Florida Landscape Doctor

Chinch Bugs in the Turf

You’ve been watering and watering and watering and the lawn is still dying. Small dead brown patches keep getting bigger. The lawn is dying from the edges of the lawn also.  You have watered so much that now you have algae growing in the turf, mushrooms are now growing and more of the lawn has died. You have now created another problem, a Fungus. We will discuss the Fungus in another issue, so for now let’s discuss the first problem, the Southern Chinch Bug (B. insularis). This pest primarily feeds on St. Augustinegrass but also feeds on Bermuda and zoysiagrass. You can spot a chinch bug problem from a distance. It is first sign is a “Rusty red tint” in color, which as they feed and move on, they leave grass that will turn brown in color, the dead look. You’ll find them at the edges of the Rusty red areas working the lower area of the grass nodes just above the root system.

Adult chinch bugs overwinter in dry grass and other debris that offers them protection. In spring or early summer, depending on temperature and moisture, overwintering females lay 200 to 300 eggs on leaves of grass, or push them into soft soil and other protected places. Young nymphs (the immature stages) emerging from the eggs are bright red with a distant white band across the back. The red changes to orange, orange-brown then black as the nymph goes through five growth stages, or instars. The nymphs mature into adults, which are black with a white spot on the back between their wings. The adult stage of the chinch bug can live 70 days or more. Development of one generation, from egg to adult can take six weeks. They can produce up to seven generations per year in south Florida but only four generations in the cooler areas like north Florida.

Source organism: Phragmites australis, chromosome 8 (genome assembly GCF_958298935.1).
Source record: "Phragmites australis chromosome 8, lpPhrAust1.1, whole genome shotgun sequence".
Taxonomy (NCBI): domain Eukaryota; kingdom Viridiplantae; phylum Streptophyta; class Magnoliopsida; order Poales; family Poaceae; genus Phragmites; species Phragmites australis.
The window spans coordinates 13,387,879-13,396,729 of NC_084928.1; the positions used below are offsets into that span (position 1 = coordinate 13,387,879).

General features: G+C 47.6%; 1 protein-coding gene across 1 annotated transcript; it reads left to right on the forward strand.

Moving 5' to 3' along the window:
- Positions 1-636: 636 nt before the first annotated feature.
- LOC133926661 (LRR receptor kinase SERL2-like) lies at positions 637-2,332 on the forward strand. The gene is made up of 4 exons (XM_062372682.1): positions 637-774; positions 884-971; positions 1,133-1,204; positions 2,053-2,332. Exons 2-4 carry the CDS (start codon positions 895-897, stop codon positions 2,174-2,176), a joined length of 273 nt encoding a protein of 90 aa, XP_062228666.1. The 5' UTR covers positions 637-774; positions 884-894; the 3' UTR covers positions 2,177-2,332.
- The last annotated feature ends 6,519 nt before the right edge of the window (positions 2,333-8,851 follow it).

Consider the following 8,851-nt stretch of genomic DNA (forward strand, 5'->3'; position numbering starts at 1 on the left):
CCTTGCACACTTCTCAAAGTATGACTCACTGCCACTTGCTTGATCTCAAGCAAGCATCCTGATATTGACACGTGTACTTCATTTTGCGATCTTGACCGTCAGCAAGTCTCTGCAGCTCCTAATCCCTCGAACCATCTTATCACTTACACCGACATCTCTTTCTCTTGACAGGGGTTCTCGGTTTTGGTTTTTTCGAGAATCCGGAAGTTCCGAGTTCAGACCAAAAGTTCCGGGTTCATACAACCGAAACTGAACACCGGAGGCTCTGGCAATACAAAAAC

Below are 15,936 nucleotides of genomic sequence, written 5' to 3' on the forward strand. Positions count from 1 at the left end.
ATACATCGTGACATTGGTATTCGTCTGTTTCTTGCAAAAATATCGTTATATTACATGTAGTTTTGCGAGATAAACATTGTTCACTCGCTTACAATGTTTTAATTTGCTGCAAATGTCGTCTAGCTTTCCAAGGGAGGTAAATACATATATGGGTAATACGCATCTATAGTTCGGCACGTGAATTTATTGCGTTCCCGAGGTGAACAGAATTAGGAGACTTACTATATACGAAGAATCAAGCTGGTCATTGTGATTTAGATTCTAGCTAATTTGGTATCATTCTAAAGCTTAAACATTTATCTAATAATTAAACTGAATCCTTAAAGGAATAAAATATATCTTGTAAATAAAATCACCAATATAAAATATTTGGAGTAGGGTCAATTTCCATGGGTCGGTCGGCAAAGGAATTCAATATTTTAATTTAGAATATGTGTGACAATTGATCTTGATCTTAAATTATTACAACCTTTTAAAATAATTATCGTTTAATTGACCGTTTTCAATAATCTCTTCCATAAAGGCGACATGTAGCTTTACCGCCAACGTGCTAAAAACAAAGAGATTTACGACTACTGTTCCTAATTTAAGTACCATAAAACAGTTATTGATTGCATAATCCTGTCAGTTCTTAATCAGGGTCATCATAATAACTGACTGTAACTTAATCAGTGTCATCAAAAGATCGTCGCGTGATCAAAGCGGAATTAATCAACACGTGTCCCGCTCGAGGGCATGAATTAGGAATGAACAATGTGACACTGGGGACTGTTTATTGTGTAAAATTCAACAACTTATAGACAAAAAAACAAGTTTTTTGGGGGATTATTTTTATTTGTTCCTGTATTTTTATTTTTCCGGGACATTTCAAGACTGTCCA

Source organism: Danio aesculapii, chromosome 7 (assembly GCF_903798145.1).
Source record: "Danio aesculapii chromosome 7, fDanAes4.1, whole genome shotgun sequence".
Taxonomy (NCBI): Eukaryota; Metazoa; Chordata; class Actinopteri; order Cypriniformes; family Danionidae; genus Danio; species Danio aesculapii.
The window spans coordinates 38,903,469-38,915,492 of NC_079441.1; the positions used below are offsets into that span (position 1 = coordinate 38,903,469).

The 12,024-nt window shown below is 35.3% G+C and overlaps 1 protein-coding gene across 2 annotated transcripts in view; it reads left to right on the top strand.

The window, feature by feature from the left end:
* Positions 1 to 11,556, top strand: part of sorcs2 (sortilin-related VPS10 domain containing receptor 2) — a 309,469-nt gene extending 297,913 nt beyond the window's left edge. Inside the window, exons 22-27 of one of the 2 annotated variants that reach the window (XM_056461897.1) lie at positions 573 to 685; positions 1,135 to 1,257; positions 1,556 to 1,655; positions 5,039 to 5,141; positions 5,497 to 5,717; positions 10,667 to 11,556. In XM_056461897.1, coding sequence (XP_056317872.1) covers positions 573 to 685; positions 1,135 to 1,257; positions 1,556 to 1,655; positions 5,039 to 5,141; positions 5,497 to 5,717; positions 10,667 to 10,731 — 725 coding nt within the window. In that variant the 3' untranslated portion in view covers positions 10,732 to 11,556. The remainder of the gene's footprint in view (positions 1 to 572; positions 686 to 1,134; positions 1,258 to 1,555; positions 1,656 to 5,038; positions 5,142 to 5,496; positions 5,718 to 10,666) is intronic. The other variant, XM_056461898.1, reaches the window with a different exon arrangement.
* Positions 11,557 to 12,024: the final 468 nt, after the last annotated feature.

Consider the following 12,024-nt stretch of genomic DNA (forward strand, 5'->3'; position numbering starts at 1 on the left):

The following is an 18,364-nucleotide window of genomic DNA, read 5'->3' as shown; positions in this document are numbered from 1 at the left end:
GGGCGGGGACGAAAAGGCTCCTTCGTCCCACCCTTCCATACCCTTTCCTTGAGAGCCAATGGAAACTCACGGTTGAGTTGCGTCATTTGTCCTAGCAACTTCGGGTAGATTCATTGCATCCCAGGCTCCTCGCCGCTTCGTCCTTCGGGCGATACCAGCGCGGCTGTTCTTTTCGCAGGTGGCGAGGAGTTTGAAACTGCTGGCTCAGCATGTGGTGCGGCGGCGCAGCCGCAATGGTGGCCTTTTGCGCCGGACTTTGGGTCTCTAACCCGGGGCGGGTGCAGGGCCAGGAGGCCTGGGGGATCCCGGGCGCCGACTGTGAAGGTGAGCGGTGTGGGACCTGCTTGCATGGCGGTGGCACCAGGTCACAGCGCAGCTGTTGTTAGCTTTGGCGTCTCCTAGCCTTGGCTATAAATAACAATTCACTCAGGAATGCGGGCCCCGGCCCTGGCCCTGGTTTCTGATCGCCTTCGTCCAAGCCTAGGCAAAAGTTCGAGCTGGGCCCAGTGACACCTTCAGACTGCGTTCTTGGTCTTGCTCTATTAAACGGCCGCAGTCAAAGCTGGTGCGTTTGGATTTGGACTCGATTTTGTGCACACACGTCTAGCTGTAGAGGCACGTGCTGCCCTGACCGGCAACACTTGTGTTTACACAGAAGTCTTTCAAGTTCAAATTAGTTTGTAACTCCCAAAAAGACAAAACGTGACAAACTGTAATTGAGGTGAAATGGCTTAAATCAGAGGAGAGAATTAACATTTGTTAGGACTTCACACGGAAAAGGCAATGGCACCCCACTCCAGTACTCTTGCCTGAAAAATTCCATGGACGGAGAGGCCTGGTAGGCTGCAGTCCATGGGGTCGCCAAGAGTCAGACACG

Chinch Bugs suck the juices from grass leaves through their needle-like beaks. They also inject a  toxic saliva into the turf that disrupts the water-conducting system, causing it to wilt and die. Their feeding pattern results in circular patches of damaged grass that turn yellow and then brown as it dies. This is what homeowners mistake for fertilizer needs. However when they fertilize and pump more water on the lawn it causes new growth, tender grass blades that the chinch bugs love and the wet grass  mixed with nitrogen  from the fertilize produces a Fungus on humid nights that causes more problems. Again, another chapter will be Fertilization. So as the grass dies, the chinch bugs work outward from the center of the infestation, destroying a larger area as they advance like an army of soldiers.

So how can we defeat this army of sod predators? First of all, break the cycle. Hit them hard while they are in the nymph stage. It will take care of the adults also. The adults are a little more “Hardened off” so to speak, but can be killed off on that initial application. Within ten to fourteen days, hit hard again. Once you break that cycle, then go on a preventative maintenance program of regular treatments every eight weeks. You will probably have some chinch bug activity, but not an infestation. Water and fertilizer is not the answer. Get to the source of the problem. Cut ‘em off at the pass. Destroy the army, don’t feed the army.

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